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I heard about a certain “Wooden Book”, which belonged to my grandfather, the Russian composer Sergei Prokofiev, back in my childhood. I did not assign any special attention to that fact, as other books interested me then, and the adults’ conversations about that book were not so clear to me. Quite some time had passed, when in the late 1990s we, Prokofiev’s descendants, decided to publish the diaries of our great predecessor: the situation in Russia was changing, while interest in the personality of Sergei Prokofiev did not abate, with long-standing errors and deliberately distorted facts about his life and works still tossed about from one book to another. The World Wide Web made its own contribution to this deplorable process. It is indeed impossible to correct each author individually as so many authors, including those of dictionary and encyclopaedia entries, flatly refuse to make any corrections to their articles, believing themselves to be the only true specialists in their fields and excluding the composer’s family from the list of the competent.

The only real way to change the situation would be to publish the rather voluminous and extremely interesting diaries of Sergei Prokofiev, in which he himself gave the answers to many questions, which in numerous other cases have been either erroneously or ambiguously interpreted.

In the “Diary of 1907-1933” published in 2002, the Wooden Book is mentioned many times, and the history of this book’s publication is related by the author in detail in the entry made on March 2, 1916.

The first entry was made in the book by Boris Demchinsky on March 9, 1916, while the last was made on March 8, 1921 by Yevsey Belousov. And so, the Wooden Book got filled with the autographs of the prominent people Prokofiev encountered during his life over a period of five years, and the forty-eight people who answered the Wooden Book’s question, “What do you think about the Sun?” are in fact the most outstanding representatives of all the arts which existed at the turn of the century.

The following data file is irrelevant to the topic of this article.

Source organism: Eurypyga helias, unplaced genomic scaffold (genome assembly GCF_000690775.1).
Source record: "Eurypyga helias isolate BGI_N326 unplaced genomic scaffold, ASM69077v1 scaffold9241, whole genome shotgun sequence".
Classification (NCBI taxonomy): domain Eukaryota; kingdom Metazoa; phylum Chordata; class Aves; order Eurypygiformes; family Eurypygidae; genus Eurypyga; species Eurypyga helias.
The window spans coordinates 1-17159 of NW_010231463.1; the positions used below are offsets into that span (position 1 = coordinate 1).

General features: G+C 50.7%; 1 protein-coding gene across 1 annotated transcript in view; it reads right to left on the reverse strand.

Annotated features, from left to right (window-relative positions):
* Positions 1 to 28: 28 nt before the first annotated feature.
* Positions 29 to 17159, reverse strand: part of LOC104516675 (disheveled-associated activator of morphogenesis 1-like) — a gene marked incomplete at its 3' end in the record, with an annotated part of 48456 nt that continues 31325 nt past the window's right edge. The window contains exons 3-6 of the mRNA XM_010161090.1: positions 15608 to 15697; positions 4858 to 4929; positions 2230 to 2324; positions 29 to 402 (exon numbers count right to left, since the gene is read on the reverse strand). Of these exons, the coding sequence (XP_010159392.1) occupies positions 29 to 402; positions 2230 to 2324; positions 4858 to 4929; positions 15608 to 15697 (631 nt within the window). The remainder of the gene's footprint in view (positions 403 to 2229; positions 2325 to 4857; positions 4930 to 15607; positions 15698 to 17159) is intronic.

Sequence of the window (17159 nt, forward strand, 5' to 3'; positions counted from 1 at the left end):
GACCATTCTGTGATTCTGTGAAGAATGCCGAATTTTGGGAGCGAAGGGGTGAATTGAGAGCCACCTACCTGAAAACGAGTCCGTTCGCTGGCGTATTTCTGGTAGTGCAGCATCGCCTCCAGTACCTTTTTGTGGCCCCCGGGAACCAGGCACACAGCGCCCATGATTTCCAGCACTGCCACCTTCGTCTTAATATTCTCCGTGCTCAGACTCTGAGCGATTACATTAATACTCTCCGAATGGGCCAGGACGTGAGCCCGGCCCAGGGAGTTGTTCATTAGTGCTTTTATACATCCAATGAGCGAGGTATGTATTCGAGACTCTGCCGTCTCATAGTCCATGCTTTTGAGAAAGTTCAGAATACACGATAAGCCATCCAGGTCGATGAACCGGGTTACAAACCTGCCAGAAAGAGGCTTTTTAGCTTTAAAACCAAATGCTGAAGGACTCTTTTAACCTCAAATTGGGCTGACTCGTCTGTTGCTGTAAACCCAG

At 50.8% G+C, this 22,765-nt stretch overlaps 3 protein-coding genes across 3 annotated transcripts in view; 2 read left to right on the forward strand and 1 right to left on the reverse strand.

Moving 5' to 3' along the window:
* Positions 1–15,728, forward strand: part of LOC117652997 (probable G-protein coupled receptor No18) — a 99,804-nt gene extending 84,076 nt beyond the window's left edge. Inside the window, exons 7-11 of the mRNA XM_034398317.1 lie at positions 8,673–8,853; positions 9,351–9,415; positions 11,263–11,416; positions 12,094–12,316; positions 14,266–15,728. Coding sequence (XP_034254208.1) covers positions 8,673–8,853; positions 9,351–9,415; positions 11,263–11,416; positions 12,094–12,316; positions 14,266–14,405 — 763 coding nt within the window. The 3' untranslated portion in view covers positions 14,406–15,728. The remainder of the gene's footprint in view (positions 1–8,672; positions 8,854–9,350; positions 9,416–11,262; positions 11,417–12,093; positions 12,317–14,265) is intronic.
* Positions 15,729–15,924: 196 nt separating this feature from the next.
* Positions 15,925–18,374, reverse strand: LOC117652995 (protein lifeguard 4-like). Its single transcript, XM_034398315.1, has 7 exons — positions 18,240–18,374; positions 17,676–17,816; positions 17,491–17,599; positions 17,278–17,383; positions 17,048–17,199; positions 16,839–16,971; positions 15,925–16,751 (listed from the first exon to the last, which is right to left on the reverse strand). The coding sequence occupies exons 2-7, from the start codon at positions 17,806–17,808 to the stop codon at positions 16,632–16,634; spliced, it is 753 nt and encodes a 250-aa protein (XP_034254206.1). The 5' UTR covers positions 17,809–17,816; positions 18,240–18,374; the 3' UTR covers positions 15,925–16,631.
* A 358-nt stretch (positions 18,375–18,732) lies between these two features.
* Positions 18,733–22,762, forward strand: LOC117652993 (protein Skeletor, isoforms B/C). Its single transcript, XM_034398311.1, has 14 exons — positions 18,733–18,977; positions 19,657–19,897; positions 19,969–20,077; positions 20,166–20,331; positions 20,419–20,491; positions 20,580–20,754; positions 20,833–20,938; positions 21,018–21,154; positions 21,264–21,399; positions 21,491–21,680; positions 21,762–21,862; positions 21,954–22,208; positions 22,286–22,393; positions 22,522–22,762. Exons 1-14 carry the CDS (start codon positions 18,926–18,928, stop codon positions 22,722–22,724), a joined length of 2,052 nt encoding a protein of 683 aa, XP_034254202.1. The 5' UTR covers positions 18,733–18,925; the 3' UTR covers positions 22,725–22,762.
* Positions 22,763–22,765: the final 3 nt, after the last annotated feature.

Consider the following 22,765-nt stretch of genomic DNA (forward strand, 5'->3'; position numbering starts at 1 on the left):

After the composer’s death, the Wooden Book was kept in the Russian State Archives of Literature and Arts; few researchers, however, had addressed the book, as they were mostly interested either in musical documents or in the rich correspondences Sergei Prokofiev had maintained. Short quotations have been published in different books and periodicals at various times but never had the book been fully published. The idea of publishing the volume as such was obvious. It was to be done to preserve the original’s natural beauty and supreme historical value, as well as to preserve at least a facsimile edition of the book in case something unforeseen should happen.

Eighty-seven years after the last entry was made in the Wooden Book, it was published by the joint efforts of the descendants of Sergei Prokofiev, Vita Nova Publishing House and the Russian State Archives of Literature and Arts in facsimile and regular editions. The book’s presentation was organized with participation of New Cultural Technologies in partnership with the State Pushkin Museum.

The fact that the Wooden Book was so frequently mentioned in the diaries of Sergei Prokofiev suggests their evident correlation, which may be proved by a number of the fragments from the diary dealing with the authors of the entries made in the Wooden Book. These records became the basis for a supplemental edition, called A Propos, unveiled exclusively at the presentation. Reading such excerpts outside the diary’s context does not diminish the diary’s value.

These, after all, are not an abstract of the diary but simply serve as a supplement for the Wooden Book.

 

(English version: Alexander Bondarev)

27 FEBRUARY 2010